Tai Chi for Arthritis
More than 25 years ago, Dr. Paul Lam, then a young medical student, realized he was experiencing the early signs of osteoarthritis. He decided to take up Tai Chi, a traditional Chinese therapy for arthritis. Now, Dr. Lam is a family physician in Sydney and has become so proficient at Tai Chi that he has won a gold medal in international competition (Beijing, China, 1993).
In 1997, Dr. Lam realized he wanted to share his experience of the benefits of Tai Chi with other people with arthritis. Working with a group of Tai Chi and medical experts, he developed the Twelve-Movement Tai Chi for Arthritis program.
The objectives of the program are:
• To provide a safe and interesting program, which is easy to learn for people of
almost any physical condition or age without prior knowledge of Tai Chi.
• To deliver maximum relief from the main problems experienced by people
with arthritis—namely pain and stiffness.
• To benefit health in general.
• To improve relaxation.
Tai Chi encompasses a wide range of styles and forms, each with their own characteristics, strengths and principles. The Sun style, one of four widely recognized styles, was chosen by Dr Lam’s team as being particularly effective for people with arthritis since is characterized by:
•Agile steps with many forward and backward movements: After any movement forward or backward with one foot, the other foot follows, providing more mobility, which is very helpful to people with arthritis.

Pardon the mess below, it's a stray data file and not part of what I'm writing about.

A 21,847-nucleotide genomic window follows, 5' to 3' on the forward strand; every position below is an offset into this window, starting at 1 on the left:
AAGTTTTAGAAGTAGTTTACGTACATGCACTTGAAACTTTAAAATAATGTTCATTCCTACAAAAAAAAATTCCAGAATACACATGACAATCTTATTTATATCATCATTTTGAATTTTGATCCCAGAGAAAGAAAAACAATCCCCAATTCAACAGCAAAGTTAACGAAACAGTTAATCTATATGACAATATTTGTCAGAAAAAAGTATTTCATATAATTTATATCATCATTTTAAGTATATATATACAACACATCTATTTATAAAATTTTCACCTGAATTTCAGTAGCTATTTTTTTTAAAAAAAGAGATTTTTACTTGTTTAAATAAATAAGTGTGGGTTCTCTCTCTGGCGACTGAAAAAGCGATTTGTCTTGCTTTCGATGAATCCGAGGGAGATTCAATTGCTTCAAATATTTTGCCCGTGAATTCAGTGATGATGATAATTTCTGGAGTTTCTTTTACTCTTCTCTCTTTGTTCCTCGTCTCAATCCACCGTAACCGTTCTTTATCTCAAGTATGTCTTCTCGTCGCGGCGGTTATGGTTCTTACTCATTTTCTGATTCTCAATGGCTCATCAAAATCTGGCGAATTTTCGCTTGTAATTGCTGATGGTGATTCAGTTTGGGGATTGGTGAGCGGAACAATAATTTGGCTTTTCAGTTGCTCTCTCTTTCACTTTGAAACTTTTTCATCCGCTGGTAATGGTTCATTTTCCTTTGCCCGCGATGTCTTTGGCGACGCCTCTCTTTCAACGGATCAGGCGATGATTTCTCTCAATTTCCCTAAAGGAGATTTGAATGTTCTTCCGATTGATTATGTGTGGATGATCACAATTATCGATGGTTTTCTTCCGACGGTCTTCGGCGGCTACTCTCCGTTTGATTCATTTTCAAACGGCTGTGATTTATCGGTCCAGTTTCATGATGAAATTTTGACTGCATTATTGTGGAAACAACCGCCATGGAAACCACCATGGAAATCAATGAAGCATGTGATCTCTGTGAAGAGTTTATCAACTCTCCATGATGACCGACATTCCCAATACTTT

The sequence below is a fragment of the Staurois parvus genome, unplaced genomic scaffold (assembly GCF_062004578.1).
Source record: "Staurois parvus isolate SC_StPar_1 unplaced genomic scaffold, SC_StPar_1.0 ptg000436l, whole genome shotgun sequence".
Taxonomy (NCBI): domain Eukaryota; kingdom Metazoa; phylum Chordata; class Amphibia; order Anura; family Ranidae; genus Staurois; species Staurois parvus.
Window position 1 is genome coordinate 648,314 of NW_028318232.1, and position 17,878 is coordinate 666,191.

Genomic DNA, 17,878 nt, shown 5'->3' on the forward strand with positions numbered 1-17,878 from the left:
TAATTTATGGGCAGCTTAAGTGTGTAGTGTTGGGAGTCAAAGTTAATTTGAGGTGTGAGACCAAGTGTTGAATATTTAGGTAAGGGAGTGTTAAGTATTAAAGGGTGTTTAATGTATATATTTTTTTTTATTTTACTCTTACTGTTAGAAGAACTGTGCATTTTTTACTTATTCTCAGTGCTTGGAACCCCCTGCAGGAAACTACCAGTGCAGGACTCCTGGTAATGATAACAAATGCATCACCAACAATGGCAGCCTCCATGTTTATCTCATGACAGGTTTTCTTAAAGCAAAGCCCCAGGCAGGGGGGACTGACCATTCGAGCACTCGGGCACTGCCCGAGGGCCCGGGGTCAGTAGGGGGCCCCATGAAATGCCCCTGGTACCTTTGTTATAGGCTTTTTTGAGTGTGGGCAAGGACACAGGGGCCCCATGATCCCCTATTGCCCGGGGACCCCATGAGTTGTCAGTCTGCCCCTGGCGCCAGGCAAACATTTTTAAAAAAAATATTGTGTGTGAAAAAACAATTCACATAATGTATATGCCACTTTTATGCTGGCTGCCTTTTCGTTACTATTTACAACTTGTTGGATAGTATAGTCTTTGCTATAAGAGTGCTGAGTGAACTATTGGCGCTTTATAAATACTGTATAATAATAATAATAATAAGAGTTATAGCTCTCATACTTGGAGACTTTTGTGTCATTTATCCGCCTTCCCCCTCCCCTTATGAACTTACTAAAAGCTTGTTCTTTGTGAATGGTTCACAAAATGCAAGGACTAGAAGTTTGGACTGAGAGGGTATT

• Power Qigong exercise facilitates healing, improves breathing and
• Its high stance makes it easier for beginners and older people to learn.
• Its great artistic depth holds student interest.
For centuries, the Chinese recognized the effects of Tai Chi on Arthritis. The 12 movement Sun style Tai Chi is safe, easy to learn and effective for people living with arthritis.
Participants should wear loose comfortable clothes and flat shoes suitable for exercise.
For beginners we learn warm up exercises, how to practice Tai Chi safely, and how Tai Chi works for arthritis.
We also practice Qigong exercises to add deep slow breathing to our movements. For intermediate practitioners learn how Tai Chi as a slow practice, calms and clears the mind, relaxes the muscles, focuses awareness, and shifting weight.
Tai Chi improves muscle strength, and increases flexibility of the joints. Some recent research has shown Tai Chi to be an effective exercise for arthritis.